Mentions: One of the exciting possibilities that we have begun investigating is the use of 2D scaffolds 'rolled up’ in to pseudo-blood vessels that would then be embedded in an inert gel phantom, which would provide structural support for the vessel. A blood-mimicking fluid [56] could then be circulated through the vessel while ultrasound exposures are being carried out. Such a setup would allow investigations of ultrasound-mediated drug delivery applications. This includes sonoporation [57], and also the deployment of drugs from temperature sensitive liposomes [58]. Examples of both 2D and 3D biological scaffolds that we have been preparing appear in Figure 5.

Bottom Line: Each of these methods possesses characteristics that are well suited for various well-defined investigative goals.None, however, incorporate all the properties of real tissues, which include a 3D environment and live cells that may be maintained long-term post-treatment.Additional reporting is presented on the exciting and emerging field of 3D biological scaffolds, employing methods and materials adapted from tissue engineering.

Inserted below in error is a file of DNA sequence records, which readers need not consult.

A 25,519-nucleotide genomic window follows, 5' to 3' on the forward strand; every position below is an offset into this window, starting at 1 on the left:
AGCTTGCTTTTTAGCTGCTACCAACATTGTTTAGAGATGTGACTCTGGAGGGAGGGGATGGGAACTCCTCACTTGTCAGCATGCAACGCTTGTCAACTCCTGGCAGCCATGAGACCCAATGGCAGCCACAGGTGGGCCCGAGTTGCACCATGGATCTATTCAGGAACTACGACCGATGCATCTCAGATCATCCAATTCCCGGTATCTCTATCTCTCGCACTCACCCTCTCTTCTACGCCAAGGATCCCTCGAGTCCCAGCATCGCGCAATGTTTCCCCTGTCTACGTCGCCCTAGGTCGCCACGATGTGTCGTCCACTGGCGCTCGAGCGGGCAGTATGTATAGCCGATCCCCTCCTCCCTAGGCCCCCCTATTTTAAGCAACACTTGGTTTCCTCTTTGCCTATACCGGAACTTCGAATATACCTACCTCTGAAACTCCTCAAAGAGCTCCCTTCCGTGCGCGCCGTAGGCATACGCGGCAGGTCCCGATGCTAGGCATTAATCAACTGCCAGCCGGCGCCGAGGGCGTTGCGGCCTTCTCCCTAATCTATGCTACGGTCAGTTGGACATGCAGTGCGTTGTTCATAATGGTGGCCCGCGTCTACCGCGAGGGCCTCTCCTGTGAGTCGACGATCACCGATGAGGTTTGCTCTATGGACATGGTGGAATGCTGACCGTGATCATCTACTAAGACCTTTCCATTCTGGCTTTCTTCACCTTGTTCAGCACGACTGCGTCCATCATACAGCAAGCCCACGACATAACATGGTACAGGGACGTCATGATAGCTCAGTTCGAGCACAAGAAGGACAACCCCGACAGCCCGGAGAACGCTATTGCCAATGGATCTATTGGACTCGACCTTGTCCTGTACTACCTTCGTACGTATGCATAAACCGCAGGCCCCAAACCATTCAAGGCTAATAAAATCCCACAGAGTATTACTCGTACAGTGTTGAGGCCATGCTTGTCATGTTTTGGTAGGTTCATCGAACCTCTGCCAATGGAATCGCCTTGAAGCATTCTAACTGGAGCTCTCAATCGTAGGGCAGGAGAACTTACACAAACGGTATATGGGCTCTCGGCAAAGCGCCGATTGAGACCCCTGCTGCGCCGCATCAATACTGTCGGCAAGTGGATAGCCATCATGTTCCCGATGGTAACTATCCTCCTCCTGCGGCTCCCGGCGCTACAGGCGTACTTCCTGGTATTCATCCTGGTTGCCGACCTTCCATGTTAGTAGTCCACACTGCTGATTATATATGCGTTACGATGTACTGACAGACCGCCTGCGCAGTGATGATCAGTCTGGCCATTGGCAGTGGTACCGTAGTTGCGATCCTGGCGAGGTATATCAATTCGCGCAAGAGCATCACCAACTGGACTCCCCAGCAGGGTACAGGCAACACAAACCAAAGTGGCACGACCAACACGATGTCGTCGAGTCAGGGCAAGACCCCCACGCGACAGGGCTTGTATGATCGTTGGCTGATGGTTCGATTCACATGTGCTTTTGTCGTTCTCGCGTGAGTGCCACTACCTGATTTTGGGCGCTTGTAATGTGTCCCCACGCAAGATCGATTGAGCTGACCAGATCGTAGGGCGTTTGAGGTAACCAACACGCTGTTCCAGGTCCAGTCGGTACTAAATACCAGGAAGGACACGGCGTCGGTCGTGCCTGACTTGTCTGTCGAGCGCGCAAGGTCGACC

View Article: PubMed Central - HTML - PubMed

Affiliation: Department of Biomedical Engineering, Catholic University of America, 620 Michigan Ave NE, Washington, DC 20064, USA.

ABSTRACT